Anderson Cooper Blasts Facebook Over Fake Pelosi Video, Asks Exec If It Should ‘Get Out Of The News Business’

Virginia Kruta Associate Editor
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CNN anchor Anderson Cooper got heated during a Friday segment with Facebook executive Monika Bickert, at one point questioning whether the company should “get out of the news business” if it couldn’t do it well.


Cooper, referencing doctored videos of House Speaker Nancy Pelosi that have been circulating on multiple social media platforms, wondered why Facebook wasn’t doing more to remove them. (RELATED: Pelosi Wants Trump’s Family To Stage An Intervention ‘For The Good Of The Country’)

“You have no problem removing 3.39 billion fake Facebook accounts from October through March,” Cooper said. “So why is it okay for you to remove fake Facebook accounts, but it’s not okay to remove a clearly fake video?”

Bickert, who serves as Facebook’s Vice President for Product Policy and Counterterrorism, explained that fake accounts were a broader problem and more likely to create safety issues.

“It’s a fundamental rule when you come to Facebook, you have to use your real identity. That’s always been our rule,” she explained. “And we do see that accounts that are fake are engaged in safety violations more than authentic accounts. And by the way, and this is probably not shocking, fake accounts are also more likely to distribute misinformation or fake news. And so part of our effort to combat misinformation, it’s not just about working with third-party fact checkers. When we remove fake accounts, we are also reducing the chance that these accounts will be sharing misinformation. And I would point out that this is working.”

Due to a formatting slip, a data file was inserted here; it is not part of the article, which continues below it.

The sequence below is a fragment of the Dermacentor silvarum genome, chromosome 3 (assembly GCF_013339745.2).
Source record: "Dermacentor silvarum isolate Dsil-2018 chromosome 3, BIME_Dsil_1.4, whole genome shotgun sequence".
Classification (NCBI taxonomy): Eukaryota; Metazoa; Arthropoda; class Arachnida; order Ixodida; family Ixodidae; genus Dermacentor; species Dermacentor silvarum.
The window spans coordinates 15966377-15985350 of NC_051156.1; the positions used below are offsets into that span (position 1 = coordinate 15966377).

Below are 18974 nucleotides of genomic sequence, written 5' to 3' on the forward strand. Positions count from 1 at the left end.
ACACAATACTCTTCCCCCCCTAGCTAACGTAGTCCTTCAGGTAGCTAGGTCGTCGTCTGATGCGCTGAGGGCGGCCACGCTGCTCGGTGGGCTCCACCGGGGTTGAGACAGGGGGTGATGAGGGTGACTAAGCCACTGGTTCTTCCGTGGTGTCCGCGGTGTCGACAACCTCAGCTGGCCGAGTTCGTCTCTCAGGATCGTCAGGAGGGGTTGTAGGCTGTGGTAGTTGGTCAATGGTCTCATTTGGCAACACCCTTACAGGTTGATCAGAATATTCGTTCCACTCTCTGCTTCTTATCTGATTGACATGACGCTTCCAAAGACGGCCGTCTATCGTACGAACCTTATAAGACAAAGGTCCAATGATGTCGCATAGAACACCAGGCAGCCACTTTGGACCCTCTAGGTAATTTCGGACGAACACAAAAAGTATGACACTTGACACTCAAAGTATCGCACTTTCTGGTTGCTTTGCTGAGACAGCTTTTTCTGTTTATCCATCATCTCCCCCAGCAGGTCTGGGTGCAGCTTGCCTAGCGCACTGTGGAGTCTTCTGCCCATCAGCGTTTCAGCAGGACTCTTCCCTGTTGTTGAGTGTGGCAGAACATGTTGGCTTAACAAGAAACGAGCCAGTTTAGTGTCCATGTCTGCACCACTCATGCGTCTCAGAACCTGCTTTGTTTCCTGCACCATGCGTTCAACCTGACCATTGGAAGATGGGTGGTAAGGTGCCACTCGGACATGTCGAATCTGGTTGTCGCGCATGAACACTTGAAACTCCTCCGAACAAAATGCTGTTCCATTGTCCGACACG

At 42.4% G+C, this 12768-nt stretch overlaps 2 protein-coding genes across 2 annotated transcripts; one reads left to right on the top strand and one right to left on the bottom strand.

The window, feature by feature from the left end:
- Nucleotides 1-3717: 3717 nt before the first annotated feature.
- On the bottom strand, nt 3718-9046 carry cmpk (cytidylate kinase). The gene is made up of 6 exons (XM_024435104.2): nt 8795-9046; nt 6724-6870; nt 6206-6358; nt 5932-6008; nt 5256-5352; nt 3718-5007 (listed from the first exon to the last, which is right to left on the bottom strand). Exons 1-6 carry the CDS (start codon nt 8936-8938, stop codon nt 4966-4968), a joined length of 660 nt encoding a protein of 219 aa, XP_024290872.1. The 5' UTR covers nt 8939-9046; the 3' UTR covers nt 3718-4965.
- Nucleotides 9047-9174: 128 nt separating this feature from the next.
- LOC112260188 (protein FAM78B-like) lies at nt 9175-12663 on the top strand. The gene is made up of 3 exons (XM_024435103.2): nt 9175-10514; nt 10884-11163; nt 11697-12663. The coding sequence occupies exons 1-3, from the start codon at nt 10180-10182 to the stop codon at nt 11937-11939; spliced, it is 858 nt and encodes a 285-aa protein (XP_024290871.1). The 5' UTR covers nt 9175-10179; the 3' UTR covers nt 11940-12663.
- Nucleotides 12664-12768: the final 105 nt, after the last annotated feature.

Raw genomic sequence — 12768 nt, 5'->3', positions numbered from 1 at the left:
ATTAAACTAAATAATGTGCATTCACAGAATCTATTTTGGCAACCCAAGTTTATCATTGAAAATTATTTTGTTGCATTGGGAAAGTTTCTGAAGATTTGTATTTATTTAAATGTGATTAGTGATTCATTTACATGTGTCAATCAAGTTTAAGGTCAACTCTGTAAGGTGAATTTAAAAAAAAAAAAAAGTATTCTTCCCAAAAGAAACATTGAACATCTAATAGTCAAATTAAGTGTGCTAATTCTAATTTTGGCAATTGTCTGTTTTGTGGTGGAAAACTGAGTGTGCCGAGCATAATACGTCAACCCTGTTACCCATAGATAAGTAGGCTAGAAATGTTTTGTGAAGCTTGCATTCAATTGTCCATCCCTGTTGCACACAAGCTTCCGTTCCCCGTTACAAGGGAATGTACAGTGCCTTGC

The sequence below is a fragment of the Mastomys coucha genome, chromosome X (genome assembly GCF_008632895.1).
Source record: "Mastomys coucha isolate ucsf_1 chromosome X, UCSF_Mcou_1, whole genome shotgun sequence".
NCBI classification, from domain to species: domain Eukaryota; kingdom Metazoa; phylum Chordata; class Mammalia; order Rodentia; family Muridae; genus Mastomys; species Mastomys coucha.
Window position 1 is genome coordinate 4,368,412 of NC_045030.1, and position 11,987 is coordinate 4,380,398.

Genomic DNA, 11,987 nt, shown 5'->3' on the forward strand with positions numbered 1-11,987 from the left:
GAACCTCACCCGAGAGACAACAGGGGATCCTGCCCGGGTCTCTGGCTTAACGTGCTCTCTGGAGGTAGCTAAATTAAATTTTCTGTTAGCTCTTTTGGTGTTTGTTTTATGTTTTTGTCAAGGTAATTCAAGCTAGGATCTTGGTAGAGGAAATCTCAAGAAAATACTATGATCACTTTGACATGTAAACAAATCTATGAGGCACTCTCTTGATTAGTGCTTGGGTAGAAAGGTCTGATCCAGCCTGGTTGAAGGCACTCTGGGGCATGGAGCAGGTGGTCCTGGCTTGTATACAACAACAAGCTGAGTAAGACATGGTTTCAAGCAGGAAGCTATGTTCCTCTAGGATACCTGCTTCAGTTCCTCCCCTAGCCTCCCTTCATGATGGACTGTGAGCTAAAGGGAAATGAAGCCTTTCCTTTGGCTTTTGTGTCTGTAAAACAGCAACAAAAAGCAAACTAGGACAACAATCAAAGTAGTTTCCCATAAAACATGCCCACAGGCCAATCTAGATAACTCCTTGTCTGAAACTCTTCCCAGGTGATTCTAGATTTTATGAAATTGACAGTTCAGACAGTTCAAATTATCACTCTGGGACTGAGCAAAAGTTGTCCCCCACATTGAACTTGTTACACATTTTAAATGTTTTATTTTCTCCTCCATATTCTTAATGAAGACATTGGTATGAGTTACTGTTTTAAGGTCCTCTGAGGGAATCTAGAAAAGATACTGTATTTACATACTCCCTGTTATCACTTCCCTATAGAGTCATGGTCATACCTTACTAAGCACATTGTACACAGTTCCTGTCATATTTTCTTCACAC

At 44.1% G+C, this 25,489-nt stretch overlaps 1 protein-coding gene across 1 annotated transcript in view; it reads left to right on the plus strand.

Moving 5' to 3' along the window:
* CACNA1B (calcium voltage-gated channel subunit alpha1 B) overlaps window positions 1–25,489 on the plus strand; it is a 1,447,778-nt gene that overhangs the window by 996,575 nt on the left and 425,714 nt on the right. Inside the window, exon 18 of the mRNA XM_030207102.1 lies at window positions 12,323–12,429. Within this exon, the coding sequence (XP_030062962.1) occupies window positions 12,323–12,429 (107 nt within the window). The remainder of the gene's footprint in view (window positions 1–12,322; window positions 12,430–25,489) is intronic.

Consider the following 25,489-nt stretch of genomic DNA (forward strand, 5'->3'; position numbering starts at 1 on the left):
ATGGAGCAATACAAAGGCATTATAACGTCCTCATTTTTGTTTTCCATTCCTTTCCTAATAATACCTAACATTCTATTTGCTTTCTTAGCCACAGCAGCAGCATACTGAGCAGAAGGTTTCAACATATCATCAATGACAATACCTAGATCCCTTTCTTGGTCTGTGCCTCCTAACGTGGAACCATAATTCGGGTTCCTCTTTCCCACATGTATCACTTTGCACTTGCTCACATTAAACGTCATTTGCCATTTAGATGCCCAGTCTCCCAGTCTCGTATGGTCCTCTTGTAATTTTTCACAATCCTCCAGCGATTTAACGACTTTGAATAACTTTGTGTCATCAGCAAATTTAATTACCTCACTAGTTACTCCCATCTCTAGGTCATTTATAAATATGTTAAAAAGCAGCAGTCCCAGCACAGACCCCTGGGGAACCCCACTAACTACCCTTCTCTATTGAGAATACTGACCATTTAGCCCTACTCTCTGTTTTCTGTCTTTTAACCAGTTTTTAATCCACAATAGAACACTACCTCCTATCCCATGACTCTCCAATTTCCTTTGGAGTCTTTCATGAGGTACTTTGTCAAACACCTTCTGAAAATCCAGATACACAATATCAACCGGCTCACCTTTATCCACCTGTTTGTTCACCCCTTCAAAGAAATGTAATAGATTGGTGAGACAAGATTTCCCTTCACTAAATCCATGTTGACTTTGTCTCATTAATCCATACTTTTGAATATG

Cooper pressed harder, saying, “I understand it’s a big business to get into of trying to figure out what’s true or not, but you’re making money by being in the news business. If you can’t do it well, shouldn’t you just get out of the news business?”

“I’m just saying, if you are — you are in this particular case, spreading and allowing the spread of a clearly false doctored video,” he continued. “Again, you’re in the news business. There’s a responsibility that comes with that. And this is, this isn’t even a question.”

“We aren’t in the news business,” Bickert responded, “We’re in the social media business.”

Cooper then argued that because individual users shared news on Facebook, Facebook became a de facto purveyor of the news.

But Bickert argued that the concern was — and should be — removing the content that posed an actual threat to safety.

“We would remove content that’s created by fake accounts. We would remove misinformation that’s created by fake accounts. And we would remove misinformation if it is related to a threat of safety on the grounds … We work with the fact-checking networks and we put that information proactively in front of people so they can make their own decisions,” she said.

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